Letter from Edinbugh University to MLK

Sunday, July 31, 1966

Malcom L. Rigkind, the President of Debates at Edinburgh University, renews an invitation for Dr. King to speak in Scotland.

National Clergymen's Conference on Operation Breadbasket

Chicago, IL, Atlanta, GA, Cleveland, OH

This schedule for the National Clergymen's Conference on Operation Breadbasket provides a description of the topics to be covered during the convention.

Letter from Martha Johnson to MLK

Thursday, May 3, 1962
Philadelphia, PA, New York (NY), Brooklyn, NY, Atlanta, GA

Martha Johnson invites Dr. King to be a member of the John Brown Memorial Association, which is dedicated to the memory of its first freedom rider.

MLK Address at Dinner Honoring Jackie Robinson

Friday, July 20, 1962
New York, NY, Albany, GA

This is the transcript of Dr. King's address at the 1962 Hall of Fame Dinner honoring Jackie Robinson in New York City. Dr. King praises Robinson for standing up for civil rights as the first Negro to break Major League Baseball's color barrier.

Letter from Anna Hedgeman to MLK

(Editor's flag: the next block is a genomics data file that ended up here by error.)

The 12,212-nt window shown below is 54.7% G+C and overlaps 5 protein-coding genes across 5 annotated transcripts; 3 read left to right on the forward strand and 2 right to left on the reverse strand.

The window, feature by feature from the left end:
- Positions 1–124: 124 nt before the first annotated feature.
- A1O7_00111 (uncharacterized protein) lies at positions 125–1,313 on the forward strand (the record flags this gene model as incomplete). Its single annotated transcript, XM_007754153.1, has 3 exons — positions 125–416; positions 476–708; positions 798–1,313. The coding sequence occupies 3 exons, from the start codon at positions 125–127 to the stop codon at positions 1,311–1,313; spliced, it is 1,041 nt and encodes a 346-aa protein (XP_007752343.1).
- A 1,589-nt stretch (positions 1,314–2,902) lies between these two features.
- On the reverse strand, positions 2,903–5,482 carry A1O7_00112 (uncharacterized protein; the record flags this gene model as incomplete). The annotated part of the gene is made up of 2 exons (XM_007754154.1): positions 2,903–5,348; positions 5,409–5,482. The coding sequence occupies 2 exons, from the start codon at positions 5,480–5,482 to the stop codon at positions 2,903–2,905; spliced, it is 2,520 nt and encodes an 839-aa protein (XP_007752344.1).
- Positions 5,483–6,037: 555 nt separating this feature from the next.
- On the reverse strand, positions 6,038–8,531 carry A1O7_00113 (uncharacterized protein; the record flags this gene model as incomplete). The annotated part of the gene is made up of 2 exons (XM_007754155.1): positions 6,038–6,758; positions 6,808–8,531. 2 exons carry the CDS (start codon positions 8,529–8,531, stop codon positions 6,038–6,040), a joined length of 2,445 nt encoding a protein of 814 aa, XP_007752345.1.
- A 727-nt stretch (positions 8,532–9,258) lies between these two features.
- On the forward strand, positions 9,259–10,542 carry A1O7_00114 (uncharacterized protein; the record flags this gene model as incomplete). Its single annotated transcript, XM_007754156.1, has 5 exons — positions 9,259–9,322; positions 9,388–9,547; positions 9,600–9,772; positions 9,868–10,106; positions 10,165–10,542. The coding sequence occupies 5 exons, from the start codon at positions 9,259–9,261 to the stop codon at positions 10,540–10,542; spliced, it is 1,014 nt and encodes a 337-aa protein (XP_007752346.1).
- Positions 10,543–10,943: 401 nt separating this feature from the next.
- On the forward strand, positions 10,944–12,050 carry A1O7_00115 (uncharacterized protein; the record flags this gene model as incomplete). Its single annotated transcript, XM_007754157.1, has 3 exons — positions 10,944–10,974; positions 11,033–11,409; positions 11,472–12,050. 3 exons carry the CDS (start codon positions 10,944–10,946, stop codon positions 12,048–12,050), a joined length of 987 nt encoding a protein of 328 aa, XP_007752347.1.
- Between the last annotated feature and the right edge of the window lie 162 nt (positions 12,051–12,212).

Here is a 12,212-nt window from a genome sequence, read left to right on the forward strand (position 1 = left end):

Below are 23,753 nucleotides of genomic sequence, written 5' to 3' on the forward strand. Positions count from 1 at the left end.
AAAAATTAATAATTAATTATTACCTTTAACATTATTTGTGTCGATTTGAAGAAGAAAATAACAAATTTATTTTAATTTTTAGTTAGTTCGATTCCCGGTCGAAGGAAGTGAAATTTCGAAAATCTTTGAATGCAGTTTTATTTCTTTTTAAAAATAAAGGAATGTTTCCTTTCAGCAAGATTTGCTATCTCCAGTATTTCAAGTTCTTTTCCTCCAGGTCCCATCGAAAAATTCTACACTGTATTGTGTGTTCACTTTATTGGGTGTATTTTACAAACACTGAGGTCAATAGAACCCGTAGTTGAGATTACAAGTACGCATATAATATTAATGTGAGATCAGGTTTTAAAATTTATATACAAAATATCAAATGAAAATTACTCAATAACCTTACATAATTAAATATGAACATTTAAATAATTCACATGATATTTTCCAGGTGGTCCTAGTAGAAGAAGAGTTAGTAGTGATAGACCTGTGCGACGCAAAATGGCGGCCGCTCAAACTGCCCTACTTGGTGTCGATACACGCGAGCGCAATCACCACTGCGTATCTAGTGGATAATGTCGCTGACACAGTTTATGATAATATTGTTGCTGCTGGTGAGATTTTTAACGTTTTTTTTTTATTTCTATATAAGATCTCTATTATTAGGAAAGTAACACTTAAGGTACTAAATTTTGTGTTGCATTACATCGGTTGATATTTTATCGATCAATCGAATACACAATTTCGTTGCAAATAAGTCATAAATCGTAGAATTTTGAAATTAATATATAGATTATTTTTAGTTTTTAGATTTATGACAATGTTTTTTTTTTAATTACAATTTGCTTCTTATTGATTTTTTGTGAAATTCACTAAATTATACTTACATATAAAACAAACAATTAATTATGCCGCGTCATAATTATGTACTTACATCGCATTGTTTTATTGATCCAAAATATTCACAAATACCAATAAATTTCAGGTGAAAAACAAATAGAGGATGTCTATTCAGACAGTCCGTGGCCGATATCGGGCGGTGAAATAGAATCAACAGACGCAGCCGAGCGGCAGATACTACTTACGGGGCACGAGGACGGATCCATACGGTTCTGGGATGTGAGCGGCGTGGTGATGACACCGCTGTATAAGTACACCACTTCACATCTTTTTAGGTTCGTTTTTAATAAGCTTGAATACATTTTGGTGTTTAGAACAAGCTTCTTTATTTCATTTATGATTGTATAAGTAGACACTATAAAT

Wednesday, October 26, 1966
New York (NY), New York, NY, Georgia (GA), Atlanta, GA, UNITED STATES OF AMERICA

Dr. Hedgeman writes Dr. King to express her support for Dr. King's quality service that he has given America. He then targets Dr. King on a letter he received on the representation of the slogan "Black Power." Dr. Hedgeman feels the slogan relates strongly towards extremists and black supremacy. Lastly, she encloses a small contribution and two letters.

Letter from Rachelle Horowitz to Dora McDonald

Thursday, September 7, 1967
Atlanta, GA, New York (NY), Georgia (GA), New York, NY

Administrative Secretary for the A. Phillip Randolph Institute, Rachelle Horowitz apologizes to Dora McDonald for an apparent misunderstanding regarding pamphlet pricing.

Resolution of the SCLC Board Regarding Vietnam

Thursday, August 11, 1966
Mississippi (MS), Jackson, MS, VIETNAM

This resolution of the Tenth Annual Convention of the SCLC, outlines the effects of the expansion of the Vietnam War and recommends future action steps for the administration of the organization.

Telegram from Congressman Don Edwards to MLK

Friday, April 14, 1967
New York (NY), New York, NY, VIETNAM, Washington, D.C.

California Democratic Congressman Don Edwards congratulates Dr. King on his April 4th, 1967 speech "Beyond Vietnam," and commends his courage in speaking "so clearly on this vital question."

Letter from Harl Douglass to MLK and the SCLC

Wednesday, March 9, 1966
Colorado (CO), Atlanta, GA, VIETNAM